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Abstract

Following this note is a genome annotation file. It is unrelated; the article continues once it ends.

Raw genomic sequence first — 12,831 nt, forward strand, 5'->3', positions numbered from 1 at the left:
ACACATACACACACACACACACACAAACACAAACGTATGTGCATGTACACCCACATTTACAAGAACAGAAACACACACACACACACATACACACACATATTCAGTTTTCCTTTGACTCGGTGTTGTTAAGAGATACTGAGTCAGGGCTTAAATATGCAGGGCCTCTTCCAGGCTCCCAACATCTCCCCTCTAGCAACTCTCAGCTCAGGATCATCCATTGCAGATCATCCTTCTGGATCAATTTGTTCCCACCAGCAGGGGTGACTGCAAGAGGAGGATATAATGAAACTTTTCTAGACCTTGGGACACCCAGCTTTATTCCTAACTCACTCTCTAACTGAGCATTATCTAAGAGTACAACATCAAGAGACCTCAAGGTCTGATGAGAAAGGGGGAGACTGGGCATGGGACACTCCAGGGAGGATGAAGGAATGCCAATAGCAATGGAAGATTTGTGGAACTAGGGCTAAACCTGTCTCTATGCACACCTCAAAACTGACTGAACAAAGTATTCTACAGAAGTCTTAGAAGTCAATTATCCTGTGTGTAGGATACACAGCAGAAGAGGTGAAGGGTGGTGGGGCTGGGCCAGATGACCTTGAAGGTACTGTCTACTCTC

Many species have been reported to form roosting (resting, sleeping) aggregations at ‘traditional’ sites, but the alternative hypothesis that specific sites are used repeatedly because of habitat limitation is rarely tested. We studied the roosting behavior of a species of harvestman (Opiliones, Prionostemma sp.) at a lowland rainforest site in Nicaragua. Both sexes roosted by day in spiny palm trees, dispersed at dusk to forage, and rejoined aggregations just before dawn. The distribution of harvestmen among spiny palms was significantly clumped, and harvestman density did not correlate with spiny palm density. Aggregations formed repeatedly in a small subset of the available spiny palms and the same sites were used in two different years (2001, 2003). Nevertheless, the membership of aggregations was fluid; individual harvestmen were found at multiple roosts and moved up to 0.2 km per night. Translocated animals often returned to the roost where they had been released or nearby roosts but were never found at previously unused sites. The high consistency of site use but low site fidelity of individuals suggests that roost sites differed conspicuously (to the harvestmen) from sites that were not used. We found no univariate or multivariate differences between used and unused sites, however, in the characteristics of the trees or microclimate. These results conflict with the habitat limitation hypothesis but are consistent with the traditional site use hypothesis. The tradition may be mediated by a site-labeling chemical, a mechanism that does not require individual site fidelity. We discuss these results in relation to the proposed functions of roosting aggregations.